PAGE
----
We worked with manufacturers in Africa and Asia to increase local supplies of this lifesaving product. And we continue to lead an international consortium that is accelerating introduction and scale-up of chlorhexidine around the globe to save the lives of more than 1 million newborns by 2030.
“At less than US$0.50 per dose, few interventions show as much promise to rapidly reduce newborn deaths at such an affordable cost,” says Patricia Coffey, who leads PATH’s health technologies work for women and children. “It’s really quite amazing that a product as simple as this can save hundreds of thousands of newborns every year.”
Supporting fragile lungs with a water bottle
Babies born before their lungs finish developing often struggle to breathe, panting in a helpless effort to take in enough oxygen. It’s called respiratory distress syndrome, and without treatment it’s almost always fatal.
PATH developed a safe and affordable device that gently pushes a mixture of oxygen and air into a premature baby’s lungs. Photo: PATH/Patrick McKern.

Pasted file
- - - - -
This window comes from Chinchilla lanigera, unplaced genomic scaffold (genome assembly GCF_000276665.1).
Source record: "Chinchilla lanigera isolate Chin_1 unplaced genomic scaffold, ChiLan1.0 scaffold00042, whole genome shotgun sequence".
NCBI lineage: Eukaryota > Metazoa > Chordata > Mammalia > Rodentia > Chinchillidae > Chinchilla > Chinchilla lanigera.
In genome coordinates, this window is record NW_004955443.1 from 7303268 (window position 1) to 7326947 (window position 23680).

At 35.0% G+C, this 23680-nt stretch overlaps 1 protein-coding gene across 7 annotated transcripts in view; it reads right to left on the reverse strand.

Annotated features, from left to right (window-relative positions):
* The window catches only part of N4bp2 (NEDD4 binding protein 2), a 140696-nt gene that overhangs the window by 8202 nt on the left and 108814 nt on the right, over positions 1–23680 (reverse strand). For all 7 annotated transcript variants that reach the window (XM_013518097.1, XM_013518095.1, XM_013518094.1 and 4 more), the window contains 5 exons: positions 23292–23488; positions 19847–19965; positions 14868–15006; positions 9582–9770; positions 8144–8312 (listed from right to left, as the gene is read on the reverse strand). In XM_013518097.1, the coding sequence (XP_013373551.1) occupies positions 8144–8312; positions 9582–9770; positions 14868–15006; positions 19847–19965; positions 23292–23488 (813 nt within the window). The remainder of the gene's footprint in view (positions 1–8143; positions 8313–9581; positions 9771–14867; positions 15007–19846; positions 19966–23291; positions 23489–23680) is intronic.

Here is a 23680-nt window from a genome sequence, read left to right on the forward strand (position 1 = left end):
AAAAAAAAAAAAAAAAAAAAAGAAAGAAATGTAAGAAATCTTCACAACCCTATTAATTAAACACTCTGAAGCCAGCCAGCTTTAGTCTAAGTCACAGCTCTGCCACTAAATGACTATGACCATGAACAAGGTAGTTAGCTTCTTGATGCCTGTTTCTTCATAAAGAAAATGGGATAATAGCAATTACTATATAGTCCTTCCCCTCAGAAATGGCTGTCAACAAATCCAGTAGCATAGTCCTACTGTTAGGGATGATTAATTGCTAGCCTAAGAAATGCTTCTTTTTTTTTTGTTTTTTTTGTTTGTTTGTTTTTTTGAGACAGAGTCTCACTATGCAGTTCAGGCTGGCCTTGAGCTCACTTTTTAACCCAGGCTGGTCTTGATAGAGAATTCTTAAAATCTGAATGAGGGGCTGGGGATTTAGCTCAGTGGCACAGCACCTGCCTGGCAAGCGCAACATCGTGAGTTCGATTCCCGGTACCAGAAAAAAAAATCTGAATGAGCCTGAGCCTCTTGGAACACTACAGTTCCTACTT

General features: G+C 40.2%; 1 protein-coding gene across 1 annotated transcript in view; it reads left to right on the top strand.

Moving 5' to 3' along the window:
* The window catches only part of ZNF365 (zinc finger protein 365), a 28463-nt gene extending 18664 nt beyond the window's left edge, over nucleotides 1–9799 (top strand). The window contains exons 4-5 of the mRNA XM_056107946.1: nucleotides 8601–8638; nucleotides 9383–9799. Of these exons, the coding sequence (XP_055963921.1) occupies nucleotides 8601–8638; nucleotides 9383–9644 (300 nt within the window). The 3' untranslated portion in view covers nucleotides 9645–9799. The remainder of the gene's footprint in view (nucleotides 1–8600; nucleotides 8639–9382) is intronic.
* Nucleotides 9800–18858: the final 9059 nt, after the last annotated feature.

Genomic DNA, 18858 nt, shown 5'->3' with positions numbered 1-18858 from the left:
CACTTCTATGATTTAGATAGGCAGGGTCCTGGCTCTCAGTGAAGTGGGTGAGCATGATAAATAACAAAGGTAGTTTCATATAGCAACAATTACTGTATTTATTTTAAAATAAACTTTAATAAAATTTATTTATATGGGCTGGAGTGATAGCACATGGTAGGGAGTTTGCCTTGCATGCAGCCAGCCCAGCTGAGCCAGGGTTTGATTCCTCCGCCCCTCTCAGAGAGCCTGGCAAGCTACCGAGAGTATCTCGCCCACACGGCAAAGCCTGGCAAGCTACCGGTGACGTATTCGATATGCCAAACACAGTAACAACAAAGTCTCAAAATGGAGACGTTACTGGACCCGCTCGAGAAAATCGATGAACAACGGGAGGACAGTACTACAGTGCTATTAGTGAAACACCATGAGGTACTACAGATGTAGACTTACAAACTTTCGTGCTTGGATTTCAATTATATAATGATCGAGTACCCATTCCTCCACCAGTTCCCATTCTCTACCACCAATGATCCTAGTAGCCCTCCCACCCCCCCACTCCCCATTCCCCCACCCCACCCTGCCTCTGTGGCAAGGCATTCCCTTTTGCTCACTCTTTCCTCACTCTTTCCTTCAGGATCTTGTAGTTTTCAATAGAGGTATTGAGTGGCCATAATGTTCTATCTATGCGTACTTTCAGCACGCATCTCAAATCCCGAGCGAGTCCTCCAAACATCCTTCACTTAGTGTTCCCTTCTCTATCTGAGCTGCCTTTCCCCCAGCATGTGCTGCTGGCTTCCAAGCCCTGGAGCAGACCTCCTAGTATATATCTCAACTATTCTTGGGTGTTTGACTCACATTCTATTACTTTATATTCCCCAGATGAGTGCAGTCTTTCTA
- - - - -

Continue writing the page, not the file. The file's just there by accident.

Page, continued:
A device that gently pushes a mixture of oxygen and air into a premature baby’s lungs—a therapy called continuous positive airway pressure, or CPAP—can carry a newborn through until she can breathe on her own.
But CPAP devices are expensive, require electricity, and are often unavailable in low-resource settings. Instead, resourceful health care providers use tubes, tape, plastic bottles, and other materials at hand to cobble together improvised CPAP devices. While these devices save lives, they also deliver only oxygen to babies’ lungs—which can cause blindness and brain damage.
With input from partners around the globe, PATH is developing a safer, less expensive device—called a bubble CPAP kit—that doesn’t need electricity. Our kit uses inexpensive tubing, a water bottle, and a few other components. Most importantly, it incorporates a simple but ingenious air blender—created on a 3D printer in our product development shop—that draws room air into babies’ lungs along with the oxygen.
If we can make our kit widely accessible, PATH’s bubble CPAP kit has the potential to save thousands of babies every year in the world’s hardest-to-reach places.